Anita Stein-Meyers, Au.D., CCC-A
As a pediatric audiologist at the Center for Hearing and Communication, I've been providing audiological services, including hearing testing, to children of all ages for over 35 years. I know parents typically have a lot of questions in advance of their child's audiological evaluation. So I thought I would address those questions and offer tips for getting the most out of your child's hearing test.
No Child Is Too Young To Be Tested
There are a variety of reasons why an audiological evaluation (or hearing test) might be recommended for a child. They can include a referral after a newborn hearing screening, concern regarding delays in speech development or a history of ear infections. No child is too young to be tested; however, the type of testing will vary depending on the age of your child or their abilities.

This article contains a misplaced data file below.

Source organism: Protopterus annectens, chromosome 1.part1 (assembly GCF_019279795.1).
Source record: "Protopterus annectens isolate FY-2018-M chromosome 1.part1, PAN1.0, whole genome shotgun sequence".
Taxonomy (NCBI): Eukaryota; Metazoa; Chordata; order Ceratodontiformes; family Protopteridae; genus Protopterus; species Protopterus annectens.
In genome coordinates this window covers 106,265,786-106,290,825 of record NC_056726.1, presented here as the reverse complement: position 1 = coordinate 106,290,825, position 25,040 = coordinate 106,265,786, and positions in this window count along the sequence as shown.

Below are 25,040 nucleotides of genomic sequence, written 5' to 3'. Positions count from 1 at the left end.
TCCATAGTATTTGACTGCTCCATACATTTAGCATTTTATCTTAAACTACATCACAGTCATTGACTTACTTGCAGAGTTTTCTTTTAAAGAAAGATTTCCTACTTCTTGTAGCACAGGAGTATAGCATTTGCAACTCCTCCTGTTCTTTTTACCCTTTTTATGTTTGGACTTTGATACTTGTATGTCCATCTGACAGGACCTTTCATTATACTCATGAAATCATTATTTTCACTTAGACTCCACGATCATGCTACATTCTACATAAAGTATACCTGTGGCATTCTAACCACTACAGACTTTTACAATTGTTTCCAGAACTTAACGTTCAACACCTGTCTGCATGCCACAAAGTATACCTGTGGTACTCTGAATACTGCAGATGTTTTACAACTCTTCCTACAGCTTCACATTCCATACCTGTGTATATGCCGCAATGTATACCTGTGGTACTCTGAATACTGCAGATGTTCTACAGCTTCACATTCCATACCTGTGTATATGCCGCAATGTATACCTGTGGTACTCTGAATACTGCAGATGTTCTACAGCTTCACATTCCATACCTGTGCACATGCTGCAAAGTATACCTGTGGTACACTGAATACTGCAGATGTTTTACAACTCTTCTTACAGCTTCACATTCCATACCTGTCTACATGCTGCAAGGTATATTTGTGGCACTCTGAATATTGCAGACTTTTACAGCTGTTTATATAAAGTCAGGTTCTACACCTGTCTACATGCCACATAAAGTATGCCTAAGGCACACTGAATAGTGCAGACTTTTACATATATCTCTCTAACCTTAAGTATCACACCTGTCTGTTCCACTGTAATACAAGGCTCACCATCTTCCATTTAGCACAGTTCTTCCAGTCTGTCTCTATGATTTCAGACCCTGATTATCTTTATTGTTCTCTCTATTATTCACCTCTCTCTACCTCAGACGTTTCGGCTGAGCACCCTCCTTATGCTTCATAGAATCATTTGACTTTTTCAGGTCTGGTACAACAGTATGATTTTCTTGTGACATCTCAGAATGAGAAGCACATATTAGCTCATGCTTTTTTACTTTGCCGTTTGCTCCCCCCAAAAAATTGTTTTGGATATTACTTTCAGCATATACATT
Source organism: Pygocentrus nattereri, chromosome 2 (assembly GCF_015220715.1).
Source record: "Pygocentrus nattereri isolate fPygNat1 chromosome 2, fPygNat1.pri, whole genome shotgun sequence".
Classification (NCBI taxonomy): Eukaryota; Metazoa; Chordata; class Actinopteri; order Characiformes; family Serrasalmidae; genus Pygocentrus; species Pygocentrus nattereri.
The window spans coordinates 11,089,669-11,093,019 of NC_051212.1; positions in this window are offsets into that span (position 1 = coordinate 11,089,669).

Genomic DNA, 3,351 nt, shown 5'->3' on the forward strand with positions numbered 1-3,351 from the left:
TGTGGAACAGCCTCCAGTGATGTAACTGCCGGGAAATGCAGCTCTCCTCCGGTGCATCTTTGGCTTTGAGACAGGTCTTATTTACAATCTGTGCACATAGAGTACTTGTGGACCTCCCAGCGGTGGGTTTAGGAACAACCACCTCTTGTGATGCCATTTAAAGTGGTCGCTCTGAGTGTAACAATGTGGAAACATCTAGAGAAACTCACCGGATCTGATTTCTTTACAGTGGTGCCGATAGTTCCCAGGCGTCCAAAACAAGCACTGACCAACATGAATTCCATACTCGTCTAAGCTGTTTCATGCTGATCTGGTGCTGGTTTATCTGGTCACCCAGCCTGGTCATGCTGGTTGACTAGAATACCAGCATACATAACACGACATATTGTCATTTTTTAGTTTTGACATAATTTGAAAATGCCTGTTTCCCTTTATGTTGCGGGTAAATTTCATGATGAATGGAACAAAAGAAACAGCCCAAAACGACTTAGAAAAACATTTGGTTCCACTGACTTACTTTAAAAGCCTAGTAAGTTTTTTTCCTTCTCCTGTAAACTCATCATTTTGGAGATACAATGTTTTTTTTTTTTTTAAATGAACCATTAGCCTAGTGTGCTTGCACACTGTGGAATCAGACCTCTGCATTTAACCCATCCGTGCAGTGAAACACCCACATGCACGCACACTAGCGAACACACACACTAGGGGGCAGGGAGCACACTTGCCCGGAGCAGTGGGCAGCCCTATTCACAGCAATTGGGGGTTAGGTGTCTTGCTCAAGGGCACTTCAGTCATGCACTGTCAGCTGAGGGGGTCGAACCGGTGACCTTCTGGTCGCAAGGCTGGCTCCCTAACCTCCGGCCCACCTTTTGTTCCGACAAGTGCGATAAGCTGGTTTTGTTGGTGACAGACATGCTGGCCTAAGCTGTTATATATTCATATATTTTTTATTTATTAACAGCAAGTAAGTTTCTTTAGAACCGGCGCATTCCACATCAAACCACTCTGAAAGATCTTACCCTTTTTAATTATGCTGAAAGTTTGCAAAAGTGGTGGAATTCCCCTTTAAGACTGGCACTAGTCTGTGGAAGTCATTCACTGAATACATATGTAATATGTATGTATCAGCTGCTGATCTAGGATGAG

It's important that hearing testing for children be done by a pediatric audiologist because we have specific training and experience in test techniques and interpretation of testing, as well as a familiarity with child development. Of course every child is different, and you know your child best, so you're involvement in the process is essential.
Here's a snapshot of the different types of tests available for children (and adults) along with some recommended steps to take in advance of your appointment.
Planning Your Visit
Be prepared to answer questions about your family history, your child’s birth and overall development and provide any other previous evaluations that have been conducted.
Other steps to consider in advance: